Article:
With Aphex Twin recently announcing the release of a new album called Syro in October, I figured it would be a good time to reminisce about my first time listening to Aphex. It was 2004 and I had just started school at Green Bay, was reading a bunch of music forums and Web Reviewing Community sites on the daily, and thus was hammering Amazon to pick up a bunch of cheap CDs (and torrenting a few others). The Richard D. James Album was among them, something I don’t even remember ever downloading, but probably decided to toss on my state-of-the-art 40 gig iPod because hell, I’d heard the name a bunch of times and was curious, but clearly I wound up forgetting about it. One night I was listening on shuffle while studying (read: playing Wind Waker) and “To Cure a Weakling Child” came on. Perhaps I was undergoing a particularly lucid moment, but it scared the hell out of me. Like, I actually had to turn it off after a couple minutes as it was freaking me out so much. Up until then I thought Aphex Twin was another electronic dude in lines with the stuff I already loved – Underworld, Orbital, the Chemical Brothers, and so on.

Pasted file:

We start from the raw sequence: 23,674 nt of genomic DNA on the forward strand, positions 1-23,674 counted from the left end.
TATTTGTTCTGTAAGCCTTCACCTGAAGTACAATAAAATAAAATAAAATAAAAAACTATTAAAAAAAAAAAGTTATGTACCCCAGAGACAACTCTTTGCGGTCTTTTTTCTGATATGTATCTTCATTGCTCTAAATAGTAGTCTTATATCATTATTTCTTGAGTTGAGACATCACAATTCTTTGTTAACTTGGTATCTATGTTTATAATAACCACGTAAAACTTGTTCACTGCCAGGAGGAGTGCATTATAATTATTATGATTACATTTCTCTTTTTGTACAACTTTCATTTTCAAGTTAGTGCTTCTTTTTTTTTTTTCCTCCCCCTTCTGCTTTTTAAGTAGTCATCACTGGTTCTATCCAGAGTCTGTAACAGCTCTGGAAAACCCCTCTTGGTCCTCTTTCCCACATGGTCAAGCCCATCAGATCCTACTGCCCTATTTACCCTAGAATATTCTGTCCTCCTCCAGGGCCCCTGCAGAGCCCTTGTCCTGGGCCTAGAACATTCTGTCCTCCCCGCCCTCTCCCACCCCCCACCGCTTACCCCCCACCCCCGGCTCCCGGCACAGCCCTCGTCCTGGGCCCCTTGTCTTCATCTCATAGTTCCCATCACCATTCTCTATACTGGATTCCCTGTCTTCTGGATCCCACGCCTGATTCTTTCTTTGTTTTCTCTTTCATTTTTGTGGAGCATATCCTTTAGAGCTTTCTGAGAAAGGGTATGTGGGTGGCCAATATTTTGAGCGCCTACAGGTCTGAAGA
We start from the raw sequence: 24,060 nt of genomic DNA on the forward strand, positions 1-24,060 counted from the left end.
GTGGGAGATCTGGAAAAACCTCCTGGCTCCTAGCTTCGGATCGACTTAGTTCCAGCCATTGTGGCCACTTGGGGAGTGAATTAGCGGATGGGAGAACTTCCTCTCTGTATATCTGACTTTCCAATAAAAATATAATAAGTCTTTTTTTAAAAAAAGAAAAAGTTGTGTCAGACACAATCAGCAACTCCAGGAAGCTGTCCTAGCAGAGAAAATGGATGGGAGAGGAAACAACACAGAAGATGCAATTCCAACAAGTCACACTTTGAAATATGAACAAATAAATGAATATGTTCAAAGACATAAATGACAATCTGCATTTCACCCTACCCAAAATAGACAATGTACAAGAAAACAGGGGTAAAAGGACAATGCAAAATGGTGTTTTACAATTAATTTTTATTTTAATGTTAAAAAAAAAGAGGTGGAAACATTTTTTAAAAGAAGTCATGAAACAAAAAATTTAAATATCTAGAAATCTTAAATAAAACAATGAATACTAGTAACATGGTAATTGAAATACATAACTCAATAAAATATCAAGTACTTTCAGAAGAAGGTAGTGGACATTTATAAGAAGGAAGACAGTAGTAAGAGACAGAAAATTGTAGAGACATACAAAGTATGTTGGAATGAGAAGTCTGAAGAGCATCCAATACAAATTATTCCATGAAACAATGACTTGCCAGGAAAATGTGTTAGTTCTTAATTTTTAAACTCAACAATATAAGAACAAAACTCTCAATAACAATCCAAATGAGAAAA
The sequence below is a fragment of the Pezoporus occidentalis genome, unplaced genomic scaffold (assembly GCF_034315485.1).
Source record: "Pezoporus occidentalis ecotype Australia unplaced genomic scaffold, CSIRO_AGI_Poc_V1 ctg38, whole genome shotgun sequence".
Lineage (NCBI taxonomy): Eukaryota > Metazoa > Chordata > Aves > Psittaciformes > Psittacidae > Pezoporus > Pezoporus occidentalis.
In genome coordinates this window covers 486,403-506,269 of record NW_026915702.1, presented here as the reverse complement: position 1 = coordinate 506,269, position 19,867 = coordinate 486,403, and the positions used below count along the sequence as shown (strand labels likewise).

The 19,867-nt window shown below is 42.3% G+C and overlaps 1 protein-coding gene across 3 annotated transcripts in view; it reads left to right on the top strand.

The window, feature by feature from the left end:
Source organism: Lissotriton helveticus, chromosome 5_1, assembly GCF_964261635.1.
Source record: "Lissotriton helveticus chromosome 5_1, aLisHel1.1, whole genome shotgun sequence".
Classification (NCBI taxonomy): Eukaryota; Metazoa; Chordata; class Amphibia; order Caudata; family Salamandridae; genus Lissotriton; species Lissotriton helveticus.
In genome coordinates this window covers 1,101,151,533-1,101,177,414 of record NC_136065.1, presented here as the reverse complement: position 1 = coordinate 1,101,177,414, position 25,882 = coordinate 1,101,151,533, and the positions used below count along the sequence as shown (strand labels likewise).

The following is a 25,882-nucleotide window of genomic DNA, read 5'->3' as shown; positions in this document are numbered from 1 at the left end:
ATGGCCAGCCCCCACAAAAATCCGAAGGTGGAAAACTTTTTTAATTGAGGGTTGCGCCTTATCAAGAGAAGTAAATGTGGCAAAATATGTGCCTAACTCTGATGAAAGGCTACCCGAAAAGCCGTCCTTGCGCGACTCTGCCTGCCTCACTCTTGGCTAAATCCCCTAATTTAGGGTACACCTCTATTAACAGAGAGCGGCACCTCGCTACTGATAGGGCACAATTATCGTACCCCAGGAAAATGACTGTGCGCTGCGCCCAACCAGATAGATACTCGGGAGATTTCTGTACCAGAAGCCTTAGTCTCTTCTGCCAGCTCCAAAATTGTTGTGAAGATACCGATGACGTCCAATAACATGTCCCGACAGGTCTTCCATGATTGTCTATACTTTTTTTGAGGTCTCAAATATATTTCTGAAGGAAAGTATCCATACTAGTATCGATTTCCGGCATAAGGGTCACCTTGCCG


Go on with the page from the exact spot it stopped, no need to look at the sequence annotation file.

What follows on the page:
Of course Richard D. James was nothing like any of those guys; there’s a singularity to his music that makes it defy classification. Similar to BT, he spends so much time fiddling around with his electronics and writing his own programs that it ensures his music doesn’t sound like anyone else’s. But Aphex works in the IDM genre, whose lack of a real rhythmic base allows all sorts of crazy things to happen. IDM must have really seemed like an exciting thing in the mid-90’s; much like progressive rock of the 70’s, there was a real sense of “anything can happen” among this music, as it was not bound by the confines of 4/4 or the hope of radio play as so much else seemed to be. With prog there was a sense that you were listening to uniquely talented musicians writing songs that only they themselves could play (see Yes or Gentle Giant); IDM on the other hand was about tunes that nobody could play, as electronics allowed these guys to program melodies and rhythms that were simply too fast and twisted for a flesh-and-blood musician. How exciting is that? It was if the entire realm of musical possibilities were unlocked…